The Economics of Slavery

If you are running a business, you would want to closely track your assets. How can you improve productivity? How can you increase an asset’s value? At what point does the cost of maintenance exceed the return?

These are all important questions. Now, what if these assets you are tracking are people? Or, more accurately, slaves?

Our third president and founding father Thomas Jefferson was a slaveholder, with as many as 135 in bondage who worked the plantation’s four farms. Visit his Monticello home today, and you will get an idea of the man’s genius. The parlor is octagonal because it’s hard to light corners. A dumbwaiter brought wine from the wine cellar to the dining room. The Great Clock also tracked the days of the week in addition to keeping time.

There was another way Jefferson was farsighted — record-keeping. Jefferson’s library contains many accounting ledgers and farm records that today give a special insight into how the plantation was run business-wise.

This type of record-keeping, down to food rations and productivity measurements, became common on plantations that used slave labor. A slave’s worth was tracked the same as livestock. Children were assigned a value at birth, which increased every year until they became productive. Then the market set the price. If a slave was taught a skill, such as blacksmithing, the value went up. If he/she lived into old age or got injured, the value dropped accordingly. If a slave couldn’t earn his keep and the value went negative…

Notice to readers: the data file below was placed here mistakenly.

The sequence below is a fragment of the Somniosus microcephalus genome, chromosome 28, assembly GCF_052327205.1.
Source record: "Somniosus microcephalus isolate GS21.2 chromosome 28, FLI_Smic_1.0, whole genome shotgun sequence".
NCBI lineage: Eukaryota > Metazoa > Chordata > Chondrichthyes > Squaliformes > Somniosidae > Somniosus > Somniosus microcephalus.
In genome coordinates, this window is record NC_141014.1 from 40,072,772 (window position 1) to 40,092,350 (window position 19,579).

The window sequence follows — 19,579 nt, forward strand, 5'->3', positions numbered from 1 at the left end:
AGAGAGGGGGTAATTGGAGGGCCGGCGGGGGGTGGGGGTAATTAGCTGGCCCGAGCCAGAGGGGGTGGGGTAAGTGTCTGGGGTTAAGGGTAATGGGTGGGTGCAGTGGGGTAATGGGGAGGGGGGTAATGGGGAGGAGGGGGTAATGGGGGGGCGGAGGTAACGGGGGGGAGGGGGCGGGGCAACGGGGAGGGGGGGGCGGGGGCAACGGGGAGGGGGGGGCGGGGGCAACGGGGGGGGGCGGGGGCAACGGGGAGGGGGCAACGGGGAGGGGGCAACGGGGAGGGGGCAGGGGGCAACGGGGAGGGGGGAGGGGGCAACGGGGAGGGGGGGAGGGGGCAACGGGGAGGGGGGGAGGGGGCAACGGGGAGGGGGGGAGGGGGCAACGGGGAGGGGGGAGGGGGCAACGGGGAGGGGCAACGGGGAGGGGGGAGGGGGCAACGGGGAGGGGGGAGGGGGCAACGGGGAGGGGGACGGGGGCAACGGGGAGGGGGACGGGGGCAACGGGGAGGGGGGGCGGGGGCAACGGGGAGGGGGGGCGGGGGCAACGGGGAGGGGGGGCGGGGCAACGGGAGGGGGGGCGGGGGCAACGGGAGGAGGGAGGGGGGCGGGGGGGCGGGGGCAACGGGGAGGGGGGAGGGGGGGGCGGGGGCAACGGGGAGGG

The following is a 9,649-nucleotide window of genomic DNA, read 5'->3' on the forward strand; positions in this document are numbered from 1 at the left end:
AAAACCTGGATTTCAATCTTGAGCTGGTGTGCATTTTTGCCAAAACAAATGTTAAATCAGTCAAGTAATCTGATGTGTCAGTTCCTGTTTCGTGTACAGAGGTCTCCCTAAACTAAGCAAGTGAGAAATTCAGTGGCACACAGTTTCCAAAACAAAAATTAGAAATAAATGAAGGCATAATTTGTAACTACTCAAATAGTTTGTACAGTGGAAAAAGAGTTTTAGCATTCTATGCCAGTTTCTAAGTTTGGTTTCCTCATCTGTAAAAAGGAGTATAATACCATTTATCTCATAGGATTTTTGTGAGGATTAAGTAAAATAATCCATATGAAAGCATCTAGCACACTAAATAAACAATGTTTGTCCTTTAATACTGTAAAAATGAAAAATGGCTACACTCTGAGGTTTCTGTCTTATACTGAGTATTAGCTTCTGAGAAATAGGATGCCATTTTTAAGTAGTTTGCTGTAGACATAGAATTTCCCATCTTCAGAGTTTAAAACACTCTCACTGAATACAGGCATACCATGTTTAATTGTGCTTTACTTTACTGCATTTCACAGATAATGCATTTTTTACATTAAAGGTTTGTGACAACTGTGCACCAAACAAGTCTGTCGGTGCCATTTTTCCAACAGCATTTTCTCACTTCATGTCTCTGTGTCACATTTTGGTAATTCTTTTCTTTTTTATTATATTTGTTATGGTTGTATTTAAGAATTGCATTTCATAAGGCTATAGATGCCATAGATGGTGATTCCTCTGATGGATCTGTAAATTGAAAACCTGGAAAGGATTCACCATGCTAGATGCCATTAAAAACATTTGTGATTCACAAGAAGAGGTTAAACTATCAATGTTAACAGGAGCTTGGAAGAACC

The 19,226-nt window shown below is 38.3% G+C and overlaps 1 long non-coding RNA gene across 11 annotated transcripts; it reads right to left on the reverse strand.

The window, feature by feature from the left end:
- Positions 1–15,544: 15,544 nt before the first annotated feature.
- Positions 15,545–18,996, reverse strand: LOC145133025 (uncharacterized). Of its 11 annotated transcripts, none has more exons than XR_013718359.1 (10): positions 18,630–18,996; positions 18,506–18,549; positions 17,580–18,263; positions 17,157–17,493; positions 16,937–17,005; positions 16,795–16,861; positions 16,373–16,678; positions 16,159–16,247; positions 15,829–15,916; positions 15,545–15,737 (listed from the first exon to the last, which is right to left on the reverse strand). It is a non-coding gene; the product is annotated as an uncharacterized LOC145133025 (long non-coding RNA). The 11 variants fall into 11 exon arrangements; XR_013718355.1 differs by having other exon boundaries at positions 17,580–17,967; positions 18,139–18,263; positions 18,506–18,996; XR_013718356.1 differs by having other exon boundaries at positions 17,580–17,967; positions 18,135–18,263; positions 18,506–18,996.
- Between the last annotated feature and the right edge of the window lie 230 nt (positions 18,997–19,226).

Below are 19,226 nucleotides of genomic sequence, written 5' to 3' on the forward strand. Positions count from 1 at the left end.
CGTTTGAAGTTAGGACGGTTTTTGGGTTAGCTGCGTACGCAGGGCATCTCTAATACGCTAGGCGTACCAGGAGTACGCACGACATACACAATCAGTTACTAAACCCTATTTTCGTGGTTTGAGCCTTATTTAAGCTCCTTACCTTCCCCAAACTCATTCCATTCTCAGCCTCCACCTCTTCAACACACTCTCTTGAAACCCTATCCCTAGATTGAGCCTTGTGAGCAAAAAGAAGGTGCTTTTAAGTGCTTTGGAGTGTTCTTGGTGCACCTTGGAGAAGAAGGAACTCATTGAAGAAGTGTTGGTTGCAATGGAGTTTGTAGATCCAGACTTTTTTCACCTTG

If this type of management sounds familiar for businesses today, remember the slave owner had complete control over his human property. If a slave fell short of his production quota, what punishment would be most effective? One lash of the whip for every pound of sugarcane that wasn’t harvested that day? Or maybe extra food for exceeding a quota? Some consider this the beginning of scientific management, albeit with chilling implications.

A good information source on how plantations were managed is Accounting For Slavery by Caitlin Rosenthal ( ).

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